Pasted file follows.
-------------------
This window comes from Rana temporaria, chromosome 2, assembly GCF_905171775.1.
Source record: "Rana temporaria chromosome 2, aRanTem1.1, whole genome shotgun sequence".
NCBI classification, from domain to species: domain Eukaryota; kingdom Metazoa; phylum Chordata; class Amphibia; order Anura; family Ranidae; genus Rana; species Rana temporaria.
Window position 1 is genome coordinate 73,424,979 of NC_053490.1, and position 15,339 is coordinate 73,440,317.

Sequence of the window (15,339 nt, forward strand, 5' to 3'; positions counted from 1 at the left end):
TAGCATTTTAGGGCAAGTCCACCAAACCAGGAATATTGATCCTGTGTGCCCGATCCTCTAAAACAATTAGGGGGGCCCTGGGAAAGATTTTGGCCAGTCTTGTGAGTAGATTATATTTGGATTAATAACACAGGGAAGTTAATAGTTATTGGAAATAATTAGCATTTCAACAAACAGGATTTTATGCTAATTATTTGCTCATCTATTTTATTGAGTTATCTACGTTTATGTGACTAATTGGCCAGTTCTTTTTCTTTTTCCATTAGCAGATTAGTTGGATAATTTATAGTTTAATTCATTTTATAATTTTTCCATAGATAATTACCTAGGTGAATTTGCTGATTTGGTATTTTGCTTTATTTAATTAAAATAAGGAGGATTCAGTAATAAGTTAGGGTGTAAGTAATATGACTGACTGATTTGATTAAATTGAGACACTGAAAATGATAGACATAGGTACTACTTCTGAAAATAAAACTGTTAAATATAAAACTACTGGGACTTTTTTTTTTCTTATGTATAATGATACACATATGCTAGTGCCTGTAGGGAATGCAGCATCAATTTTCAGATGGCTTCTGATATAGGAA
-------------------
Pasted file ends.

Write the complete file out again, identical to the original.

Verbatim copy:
This window comes from Rana temporaria, chromosome 2, assembly GCF_905171775.1.
Source record: "Rana temporaria chromosome 2, aRanTem1.1, whole genome shotgun sequence".
NCBI classification, from domain to species: domain Eukaryota; kingdom Metazoa; phylum Chordata; class Amphibia; order Anura; family Ranidae; genus Rana; species Rana temporaria.
Window position 1 is genome coordinate 73,424,979 of NC_053490.1, and position 15,339 is coordinate 73,440,317.

Sequence of the window (15,339 nt, forward strand, 5' to 3'; positions counted from 1 at the left end):
TAGCATTTTAGGGCAAGTCCACCAAACCAGGAATATTGATCCTGTGTGCCCGATCCTCTAAAACAATTAGGGGGGCCCTGGGAAAGATTTTGGCCAGTCTTGTGAGTAGATTATATTTGGATTAATAACACAGGGAAGTTAATAGTTATTGGAAATAATTAGCATTTCAACAAACAGGATTTTATGCTAATTATTTGCTCATCTATTTTATTGAGTTATCTACGTTTATGTGACTAATTGGCCAGTTCTTTTTCTTTTTCCATTAGCAGATTAGTTGGATAATTTATAGTTTAATTCATTTTATAATTTTTCCATAGATAATTACCTAGGTGAATTTGCTGATTTGGTATTTTGCTTTATTTAATTAAAATAAGGAGGATTCAGTAATAAGTTAGGGTGTAAGTAATATGACTGACTGATTTGATTAAATTGAGACACTGAAAATGATAGACATAGGTACTACTTCTGAAAATAAAACTGTTAAATATAAAACTACTGGGACTTTTTTTTTTCTTATGTATAATGATACACATATGCTAGTGCCTGTAGGGAATGCAGCATCAATTTTCAGATGGCTTCTGATATAGGAA